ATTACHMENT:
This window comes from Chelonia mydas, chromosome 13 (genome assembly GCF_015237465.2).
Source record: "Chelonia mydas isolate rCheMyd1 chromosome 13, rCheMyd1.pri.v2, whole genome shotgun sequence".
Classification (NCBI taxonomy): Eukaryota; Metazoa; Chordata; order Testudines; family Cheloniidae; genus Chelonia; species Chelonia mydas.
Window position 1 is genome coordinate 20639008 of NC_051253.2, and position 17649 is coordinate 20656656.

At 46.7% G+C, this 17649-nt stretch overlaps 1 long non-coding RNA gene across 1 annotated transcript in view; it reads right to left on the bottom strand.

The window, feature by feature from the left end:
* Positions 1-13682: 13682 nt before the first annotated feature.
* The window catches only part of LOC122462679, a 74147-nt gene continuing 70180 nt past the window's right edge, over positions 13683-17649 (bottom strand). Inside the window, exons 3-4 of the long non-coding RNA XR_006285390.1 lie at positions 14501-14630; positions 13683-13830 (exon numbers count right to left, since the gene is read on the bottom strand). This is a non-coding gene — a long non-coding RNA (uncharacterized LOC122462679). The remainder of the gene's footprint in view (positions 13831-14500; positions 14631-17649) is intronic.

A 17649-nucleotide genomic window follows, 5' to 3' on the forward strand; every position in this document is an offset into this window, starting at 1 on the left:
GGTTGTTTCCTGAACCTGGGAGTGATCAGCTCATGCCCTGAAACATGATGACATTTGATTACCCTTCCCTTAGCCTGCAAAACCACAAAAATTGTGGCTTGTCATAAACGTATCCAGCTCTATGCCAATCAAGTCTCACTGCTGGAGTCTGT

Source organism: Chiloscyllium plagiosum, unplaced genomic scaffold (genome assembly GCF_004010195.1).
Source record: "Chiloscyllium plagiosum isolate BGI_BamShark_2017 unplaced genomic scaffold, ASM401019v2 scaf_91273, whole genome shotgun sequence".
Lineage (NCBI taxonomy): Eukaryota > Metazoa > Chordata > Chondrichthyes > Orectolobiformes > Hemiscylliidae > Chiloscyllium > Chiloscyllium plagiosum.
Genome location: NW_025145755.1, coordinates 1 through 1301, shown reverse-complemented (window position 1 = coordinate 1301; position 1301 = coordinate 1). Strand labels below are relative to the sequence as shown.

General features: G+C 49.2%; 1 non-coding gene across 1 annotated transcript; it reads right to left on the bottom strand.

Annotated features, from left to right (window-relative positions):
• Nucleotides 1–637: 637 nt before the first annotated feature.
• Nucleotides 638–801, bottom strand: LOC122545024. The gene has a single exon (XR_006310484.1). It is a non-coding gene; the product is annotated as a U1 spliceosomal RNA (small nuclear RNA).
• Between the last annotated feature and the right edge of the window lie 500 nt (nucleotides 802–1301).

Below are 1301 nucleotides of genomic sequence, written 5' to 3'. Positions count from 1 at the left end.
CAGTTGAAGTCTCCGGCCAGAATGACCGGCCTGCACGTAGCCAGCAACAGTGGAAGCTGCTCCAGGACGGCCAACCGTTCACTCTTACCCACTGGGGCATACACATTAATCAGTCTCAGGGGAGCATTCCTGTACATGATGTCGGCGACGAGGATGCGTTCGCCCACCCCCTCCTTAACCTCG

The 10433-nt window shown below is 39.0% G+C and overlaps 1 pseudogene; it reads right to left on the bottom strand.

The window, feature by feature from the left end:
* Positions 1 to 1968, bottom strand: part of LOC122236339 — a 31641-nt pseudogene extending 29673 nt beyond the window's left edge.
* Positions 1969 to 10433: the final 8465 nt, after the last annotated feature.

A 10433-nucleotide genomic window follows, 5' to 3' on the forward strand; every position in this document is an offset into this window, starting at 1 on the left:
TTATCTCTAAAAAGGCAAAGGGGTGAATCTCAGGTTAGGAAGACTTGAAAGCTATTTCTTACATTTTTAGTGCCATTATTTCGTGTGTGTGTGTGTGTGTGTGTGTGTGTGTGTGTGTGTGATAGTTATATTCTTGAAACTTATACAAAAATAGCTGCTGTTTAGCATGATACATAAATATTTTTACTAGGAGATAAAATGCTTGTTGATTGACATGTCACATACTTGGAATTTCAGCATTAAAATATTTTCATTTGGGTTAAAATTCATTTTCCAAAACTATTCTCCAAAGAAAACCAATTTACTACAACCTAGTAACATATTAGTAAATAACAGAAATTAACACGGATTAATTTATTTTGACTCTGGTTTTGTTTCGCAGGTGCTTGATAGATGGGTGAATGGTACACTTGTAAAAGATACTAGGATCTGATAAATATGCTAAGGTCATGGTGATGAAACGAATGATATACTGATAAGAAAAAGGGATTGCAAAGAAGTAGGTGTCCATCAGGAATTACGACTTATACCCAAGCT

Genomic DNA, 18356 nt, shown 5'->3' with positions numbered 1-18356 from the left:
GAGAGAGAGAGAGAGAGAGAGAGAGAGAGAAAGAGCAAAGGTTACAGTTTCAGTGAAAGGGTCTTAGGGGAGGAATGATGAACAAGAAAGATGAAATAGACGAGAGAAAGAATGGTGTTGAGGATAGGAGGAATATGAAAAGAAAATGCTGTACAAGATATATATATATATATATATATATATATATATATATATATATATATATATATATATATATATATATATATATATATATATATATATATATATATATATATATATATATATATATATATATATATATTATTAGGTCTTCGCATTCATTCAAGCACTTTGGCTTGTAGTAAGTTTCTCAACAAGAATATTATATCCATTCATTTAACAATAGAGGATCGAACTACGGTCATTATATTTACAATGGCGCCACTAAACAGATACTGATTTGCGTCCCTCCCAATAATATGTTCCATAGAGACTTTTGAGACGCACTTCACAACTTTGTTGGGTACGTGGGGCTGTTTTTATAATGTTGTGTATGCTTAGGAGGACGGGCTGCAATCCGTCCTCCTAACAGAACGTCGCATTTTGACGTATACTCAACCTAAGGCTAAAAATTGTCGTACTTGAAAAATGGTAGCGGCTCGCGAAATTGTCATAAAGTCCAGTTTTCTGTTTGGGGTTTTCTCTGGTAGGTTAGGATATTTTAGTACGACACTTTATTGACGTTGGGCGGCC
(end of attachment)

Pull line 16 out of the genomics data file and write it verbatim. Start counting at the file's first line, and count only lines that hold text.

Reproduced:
Annotated features, from left to right (window-relative positions):